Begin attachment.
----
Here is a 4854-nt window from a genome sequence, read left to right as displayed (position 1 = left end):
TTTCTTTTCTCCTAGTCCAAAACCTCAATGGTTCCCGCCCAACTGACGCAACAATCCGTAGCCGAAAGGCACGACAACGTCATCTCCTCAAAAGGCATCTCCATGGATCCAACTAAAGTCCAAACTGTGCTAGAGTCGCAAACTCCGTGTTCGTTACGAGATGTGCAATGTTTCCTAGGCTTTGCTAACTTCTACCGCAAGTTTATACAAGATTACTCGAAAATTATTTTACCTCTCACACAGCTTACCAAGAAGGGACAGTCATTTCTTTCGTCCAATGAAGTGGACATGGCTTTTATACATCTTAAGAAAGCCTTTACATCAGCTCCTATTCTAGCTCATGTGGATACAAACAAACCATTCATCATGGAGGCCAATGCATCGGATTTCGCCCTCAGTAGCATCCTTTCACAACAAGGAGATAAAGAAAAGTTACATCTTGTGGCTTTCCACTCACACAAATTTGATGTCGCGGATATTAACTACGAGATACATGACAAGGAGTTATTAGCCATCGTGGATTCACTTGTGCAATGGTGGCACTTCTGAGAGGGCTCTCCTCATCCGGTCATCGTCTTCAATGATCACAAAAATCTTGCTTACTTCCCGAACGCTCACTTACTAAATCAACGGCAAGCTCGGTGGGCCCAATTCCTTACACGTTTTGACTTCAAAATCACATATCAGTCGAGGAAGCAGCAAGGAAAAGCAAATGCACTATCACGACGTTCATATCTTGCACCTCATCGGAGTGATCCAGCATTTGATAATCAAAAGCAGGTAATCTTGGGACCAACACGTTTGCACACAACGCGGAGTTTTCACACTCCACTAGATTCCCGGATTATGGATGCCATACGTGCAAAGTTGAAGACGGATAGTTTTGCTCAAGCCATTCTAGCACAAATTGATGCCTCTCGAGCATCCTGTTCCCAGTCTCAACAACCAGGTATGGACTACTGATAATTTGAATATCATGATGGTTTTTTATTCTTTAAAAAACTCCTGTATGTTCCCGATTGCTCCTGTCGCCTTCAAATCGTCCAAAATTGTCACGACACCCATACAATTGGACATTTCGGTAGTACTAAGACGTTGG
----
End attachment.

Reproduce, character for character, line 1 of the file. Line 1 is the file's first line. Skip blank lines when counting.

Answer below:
Here is a 4854-nt window from a genome sequence, read left to right as displayed (position 1 = left end):